The oft-told Heddon fishing lure creation myth goes something like this: Once upon a time in the late 1800s, no one is exactly sure when, James Heddon was whittling by the side of a lake. Having had his way with the small piece of wood, he casually tossed it in the water where, to his surprise, it was attacked by a big, beautiful bass. Thus the idea of carving a piece of artificial bait, known as a plug, from wood was born.
It’s a nice story, but in an article from the 1921 issue of American Angler magazine, Charles Heddon, one of the sons of Dowagiac, Michigan’s famous James Heddon and Sons, confessed the following: "When asked who made the first wooden bait or plug, my father used to always exhibit two types of wooden minnows used by his grandfather… as far back as from 1850 to 1855."
Whether or not James Heddon was present at the moment of conception for antique fishing lures, he was a fishing-lure force to be reckoned with. The reason is the sheer inventiveness of Heddon plugs and lures, their craftsmanship, and, above all, the fact that they worked.
One of the earliest Heddon plugs was a hook-laden painted frog, carved from a broomstick, with a bottle cap for a head. That was in 1890. By 1902, Heddon was making lures for sale in his family kitchen. The first of these were named after his hometown, Dowagiac. The Dowagiac lures had sloped noses that were painted blue to contrast with the rest of the lure’s white bodies and red aluminum collars.
Perhaps the most interesting accident to come out of the Heddon kitchen was the crackled-paint effect, sometimes called "fancy back." To meet the demand of his customers, wet, freshly painted lures were often hurriedly dried in Mrs. Heddon’s oven. The resulting crackled surface of the lures was deemed a feature rather than a mistake.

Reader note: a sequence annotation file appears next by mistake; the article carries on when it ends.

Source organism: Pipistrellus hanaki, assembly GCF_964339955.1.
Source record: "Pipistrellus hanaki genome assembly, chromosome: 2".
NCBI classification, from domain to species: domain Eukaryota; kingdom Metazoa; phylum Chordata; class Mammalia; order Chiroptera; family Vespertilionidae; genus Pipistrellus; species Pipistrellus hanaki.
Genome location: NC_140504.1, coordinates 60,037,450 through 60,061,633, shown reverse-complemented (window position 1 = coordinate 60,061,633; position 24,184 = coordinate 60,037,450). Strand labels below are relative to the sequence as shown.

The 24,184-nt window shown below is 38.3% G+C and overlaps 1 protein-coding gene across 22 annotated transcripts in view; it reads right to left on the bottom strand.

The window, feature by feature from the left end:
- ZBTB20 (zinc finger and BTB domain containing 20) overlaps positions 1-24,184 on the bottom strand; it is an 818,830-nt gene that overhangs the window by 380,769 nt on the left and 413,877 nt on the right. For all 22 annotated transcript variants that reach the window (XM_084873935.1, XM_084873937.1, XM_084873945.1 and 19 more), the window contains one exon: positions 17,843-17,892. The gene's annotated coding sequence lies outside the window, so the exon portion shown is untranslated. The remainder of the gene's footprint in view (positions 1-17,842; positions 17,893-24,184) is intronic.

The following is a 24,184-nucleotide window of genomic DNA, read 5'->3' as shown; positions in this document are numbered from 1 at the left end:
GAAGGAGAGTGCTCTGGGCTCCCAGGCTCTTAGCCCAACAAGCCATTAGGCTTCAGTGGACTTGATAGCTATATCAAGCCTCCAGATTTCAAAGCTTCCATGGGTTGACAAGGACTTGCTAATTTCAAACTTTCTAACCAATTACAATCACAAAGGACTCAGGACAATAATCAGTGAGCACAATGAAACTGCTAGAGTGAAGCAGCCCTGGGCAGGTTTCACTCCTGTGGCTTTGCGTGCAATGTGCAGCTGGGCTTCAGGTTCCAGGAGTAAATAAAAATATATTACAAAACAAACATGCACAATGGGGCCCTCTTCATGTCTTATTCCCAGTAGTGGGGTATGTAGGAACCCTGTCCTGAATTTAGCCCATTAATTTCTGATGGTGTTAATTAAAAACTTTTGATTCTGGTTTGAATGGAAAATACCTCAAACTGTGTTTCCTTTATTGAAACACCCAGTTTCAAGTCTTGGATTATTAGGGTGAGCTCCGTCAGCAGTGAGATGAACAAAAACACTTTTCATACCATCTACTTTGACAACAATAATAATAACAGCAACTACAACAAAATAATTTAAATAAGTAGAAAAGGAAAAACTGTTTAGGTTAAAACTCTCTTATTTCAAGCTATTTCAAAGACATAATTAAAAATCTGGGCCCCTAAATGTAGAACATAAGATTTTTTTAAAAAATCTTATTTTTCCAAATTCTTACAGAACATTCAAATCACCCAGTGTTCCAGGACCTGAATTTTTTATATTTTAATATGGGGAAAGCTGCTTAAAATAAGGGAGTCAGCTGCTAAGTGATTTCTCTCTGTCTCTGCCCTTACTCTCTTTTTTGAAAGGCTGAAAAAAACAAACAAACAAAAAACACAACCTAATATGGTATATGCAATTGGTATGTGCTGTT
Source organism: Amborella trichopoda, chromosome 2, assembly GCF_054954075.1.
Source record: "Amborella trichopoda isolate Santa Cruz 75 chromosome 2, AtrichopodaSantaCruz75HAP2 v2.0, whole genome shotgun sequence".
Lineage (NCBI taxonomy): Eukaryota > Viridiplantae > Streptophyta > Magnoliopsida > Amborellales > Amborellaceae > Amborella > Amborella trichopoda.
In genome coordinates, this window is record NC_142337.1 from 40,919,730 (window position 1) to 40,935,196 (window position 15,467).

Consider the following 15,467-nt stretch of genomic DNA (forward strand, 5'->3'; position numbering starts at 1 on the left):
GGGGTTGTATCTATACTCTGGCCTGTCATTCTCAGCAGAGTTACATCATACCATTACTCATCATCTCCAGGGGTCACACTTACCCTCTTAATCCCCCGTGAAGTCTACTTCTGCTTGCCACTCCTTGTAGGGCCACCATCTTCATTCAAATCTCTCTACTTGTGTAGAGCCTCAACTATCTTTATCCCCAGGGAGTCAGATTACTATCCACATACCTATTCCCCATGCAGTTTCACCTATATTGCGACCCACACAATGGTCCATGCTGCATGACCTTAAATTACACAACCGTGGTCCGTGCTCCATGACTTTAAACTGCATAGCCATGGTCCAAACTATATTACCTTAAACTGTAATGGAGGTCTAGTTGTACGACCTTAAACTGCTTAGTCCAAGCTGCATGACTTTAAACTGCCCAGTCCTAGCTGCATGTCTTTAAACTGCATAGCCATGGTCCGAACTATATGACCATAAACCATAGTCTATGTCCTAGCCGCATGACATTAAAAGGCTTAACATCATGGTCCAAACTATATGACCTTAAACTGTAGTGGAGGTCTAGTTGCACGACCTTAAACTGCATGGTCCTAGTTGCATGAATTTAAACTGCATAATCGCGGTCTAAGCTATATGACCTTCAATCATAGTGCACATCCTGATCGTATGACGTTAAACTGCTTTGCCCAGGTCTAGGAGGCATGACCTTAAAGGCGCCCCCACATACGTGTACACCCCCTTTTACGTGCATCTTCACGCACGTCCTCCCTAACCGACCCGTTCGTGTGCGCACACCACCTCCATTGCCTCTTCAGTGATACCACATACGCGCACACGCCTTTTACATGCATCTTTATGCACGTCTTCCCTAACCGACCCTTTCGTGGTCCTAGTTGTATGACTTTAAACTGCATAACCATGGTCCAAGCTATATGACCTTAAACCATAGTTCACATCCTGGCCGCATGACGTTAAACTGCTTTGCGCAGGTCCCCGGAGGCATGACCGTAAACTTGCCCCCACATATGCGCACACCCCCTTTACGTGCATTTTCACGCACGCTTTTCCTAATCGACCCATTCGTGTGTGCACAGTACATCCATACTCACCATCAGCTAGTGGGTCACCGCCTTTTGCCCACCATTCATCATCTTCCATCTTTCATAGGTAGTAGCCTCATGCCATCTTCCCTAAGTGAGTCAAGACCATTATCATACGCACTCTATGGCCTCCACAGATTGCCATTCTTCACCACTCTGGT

Almost at the beginning, Will Heddon joined his father (the company’s 1903 catalog reads "James Heddon and Son" to reflect this change) and a few years later, Charles came on board (the 1909 catalog refers to the firm as "James Heddon and Sons").
By now the Heddons had moved their operation out of Mrs. Heddon’s kitchen and their lines of lures had grown to include the oval-shaped Dowagiac Underwater lures of 1904, with th...
For collectors of antique Heddon lures, the only thing more prized than one of these early lures, in good shape, is a lure in its original box, made of cardboard or wood. Rarer still is a lure in its box with the original information sheet describing the care and use of the lure.
Other rare lures from the first decade of the 20th century include the Underwater Expert with its exterior belly weight, the #450 Killer, the #50 Artistic Minnow (its tail was made of deer hair, and it was sold with a casting weight), and the #400 Bucktail Surface Minnow (it was only made from 1908 to 1909). At the end of the decade, Heddon introduced the #20, a series of smaller, squatter minnow lures.
The 1910s brought a bulbous-headed lured called Radiant Moonlight Bait; very few of these appear to have been made since they don’t appear in any of the old Heddon catalogs. This was also the decade of the Woodpecker, the #1300 Black Sucker Minnow, the #210 Dowagiac Minnows, and #1600 and #1700 Deep Diving Wigglers.